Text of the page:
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Okay, let's all take a deep breath, and start from the top with a couple of quick reminders:
ArtNotAds is newly formed, and although the agenda isn't 100% settled yet, the first paragraph on the ArtNotAds.com website states that "we are dedicated to the removal of intrusive advertising from public spaces, and its replacement with more thought-provoking media".
Whether anyone here believes that *all* advertising is abhorrent or not isn't the issue. The operative words here, in regard to Annie's questions, are "intrusive" and "public spaces". People who have signed up to this pledge are sick of the enormous amount of advertising they are subjected to. The real issue is that there is no option: how can anyone opt-out of viewing the several hundred advertisements they see daily? Who decreed that our public space should be portioned according to potential revenue, and sold off to the highest bidder?
This pledge has been started to see if we can make a difference. It's as simple as that.
There is a far more detailed discussion that answers all these issues, at http://www.artnotads.com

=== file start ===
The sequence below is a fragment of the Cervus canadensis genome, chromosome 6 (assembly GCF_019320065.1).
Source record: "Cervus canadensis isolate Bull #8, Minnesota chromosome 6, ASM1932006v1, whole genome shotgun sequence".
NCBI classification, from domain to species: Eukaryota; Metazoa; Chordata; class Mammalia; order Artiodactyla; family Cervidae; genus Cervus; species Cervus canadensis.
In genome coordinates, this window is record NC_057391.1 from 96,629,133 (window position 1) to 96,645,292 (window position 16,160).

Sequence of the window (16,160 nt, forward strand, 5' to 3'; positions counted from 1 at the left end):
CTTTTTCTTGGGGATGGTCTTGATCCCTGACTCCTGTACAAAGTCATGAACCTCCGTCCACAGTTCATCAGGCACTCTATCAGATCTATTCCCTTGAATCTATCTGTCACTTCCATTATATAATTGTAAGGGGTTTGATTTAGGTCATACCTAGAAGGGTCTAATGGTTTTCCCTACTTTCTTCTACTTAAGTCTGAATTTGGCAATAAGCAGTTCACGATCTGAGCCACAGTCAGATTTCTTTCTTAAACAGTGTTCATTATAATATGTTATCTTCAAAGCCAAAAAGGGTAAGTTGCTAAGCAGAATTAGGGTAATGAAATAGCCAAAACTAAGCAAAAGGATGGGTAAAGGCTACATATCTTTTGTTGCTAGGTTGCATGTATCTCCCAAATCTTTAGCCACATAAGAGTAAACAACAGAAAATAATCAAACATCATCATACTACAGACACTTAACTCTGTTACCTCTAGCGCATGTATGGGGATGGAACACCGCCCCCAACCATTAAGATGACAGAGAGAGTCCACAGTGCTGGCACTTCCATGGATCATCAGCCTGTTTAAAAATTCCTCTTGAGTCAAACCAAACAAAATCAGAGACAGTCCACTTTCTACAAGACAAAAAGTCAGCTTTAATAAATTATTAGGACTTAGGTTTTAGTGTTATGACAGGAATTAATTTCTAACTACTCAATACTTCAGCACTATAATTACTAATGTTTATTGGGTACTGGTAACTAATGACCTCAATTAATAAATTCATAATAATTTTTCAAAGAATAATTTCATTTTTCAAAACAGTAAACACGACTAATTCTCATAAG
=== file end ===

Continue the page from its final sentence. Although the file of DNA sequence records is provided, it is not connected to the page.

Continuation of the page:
I'm in the process of installing some blogging software, and enabling comments. Once I've got some technical issues out of the way, I hope this lively discussion will carry on over at http://www.artnotads.com
As for the question about "raising awareness for our campaign", it's a tricky one. The initial plan was indeed to place "ArtNotAds.com" at the foot of the poster. This will probably be necessary for the first anti-ad, but of course this decision could change, depending on people's views. So keep the comments and suggestions coming!
However, the related question about why we're doing this is nothing to do with promotion or raising awareness. It's to do with reclaiming public space. Wouldn't it be wonderful to see an advertising hording filled with an image or text that had been selected by concensus, was inspirational and thought-provoking, and didn't try to sell you something?? Well... let's make it happen.
And above all - tell everyone you know! It would be great if we could get to 70 people by Christmas.Austin Plunkett, 15 years ago.